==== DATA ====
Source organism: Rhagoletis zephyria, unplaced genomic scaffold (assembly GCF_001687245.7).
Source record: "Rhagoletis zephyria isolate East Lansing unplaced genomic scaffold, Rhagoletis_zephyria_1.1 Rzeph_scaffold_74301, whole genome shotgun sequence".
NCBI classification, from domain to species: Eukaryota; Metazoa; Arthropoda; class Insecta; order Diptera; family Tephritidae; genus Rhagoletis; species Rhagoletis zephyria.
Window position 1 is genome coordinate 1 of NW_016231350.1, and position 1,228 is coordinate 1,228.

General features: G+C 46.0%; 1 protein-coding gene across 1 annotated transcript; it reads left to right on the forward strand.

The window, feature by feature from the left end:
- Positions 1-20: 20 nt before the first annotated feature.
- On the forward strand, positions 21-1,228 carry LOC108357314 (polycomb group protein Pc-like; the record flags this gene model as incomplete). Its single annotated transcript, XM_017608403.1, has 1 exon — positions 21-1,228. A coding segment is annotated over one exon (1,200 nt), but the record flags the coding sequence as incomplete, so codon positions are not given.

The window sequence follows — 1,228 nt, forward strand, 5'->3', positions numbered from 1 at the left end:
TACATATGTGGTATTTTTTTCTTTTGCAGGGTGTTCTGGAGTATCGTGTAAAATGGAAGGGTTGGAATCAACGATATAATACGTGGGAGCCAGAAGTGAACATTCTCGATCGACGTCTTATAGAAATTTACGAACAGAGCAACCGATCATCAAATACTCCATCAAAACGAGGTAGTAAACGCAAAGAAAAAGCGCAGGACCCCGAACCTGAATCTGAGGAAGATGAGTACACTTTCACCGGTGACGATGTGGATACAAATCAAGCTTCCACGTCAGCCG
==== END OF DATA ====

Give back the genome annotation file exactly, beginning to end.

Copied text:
Source organism: Rhagoletis zephyria, unplaced genomic scaffold (assembly GCF_001687245.7).
Source record: "Rhagoletis zephyria isolate East Lansing unplaced genomic scaffold, Rhagoletis_zephyria_1.1 Rzeph_scaffold_74301, whole genome shotgun sequence".
NCBI classification, from domain to species: Eukaryota; Metazoa; Arthropoda; class Insecta; order Diptera; family Tephritidae; genus Rhagoletis; species Rhagoletis zephyria.
Window position 1 is genome coordinate 1 of NW_016231350.1, and position 1,228 is coordinate 1,228.

General features: G+C 46.0%; 1 protein-coding gene across 1 annotated transcript; it reads left to right on the forward strand.

The window, feature by feature from the left end:
- Positions 1-20: 20 nt before the first annotated feature.
- On the forward strand, positions 21-1,228 carry LOC108357314 (polycomb group protein Pc-like; the record flags this gene model as incomplete). Its single annotated transcript, XM_017608403.1, has 1 exon — positions 21-1,228. A coding segment is annotated over one exon (1,200 nt), but the record flags the coding sequence as incomplete, so codon positions are not given.

The window sequence follows — 1,228 nt, forward strand, 5'->3', positions numbered from 1 at the left end:
TACATATGTGGTATTTTTTTCTTTTGCAGGGTGTTCTGGAGTATCGTGTAAAATGGAAGGGTTGGAATCAACGATATAATACGTGGGAGCCAGAAGTGAACATTCTCGATCGACGTCTTATAGAAATTTACGAACAGAGCAACCGATCATCAAATACTCCATCAAAACGAGGTAGTAAACGCAAAGAAAAAGCGCAGGACCCCGAACCTGAATCTGAGGAAGATGAGTACACTTTCACCGGTGACGATGTGGATACAAATCAAGCTTCCACGTCAGCCG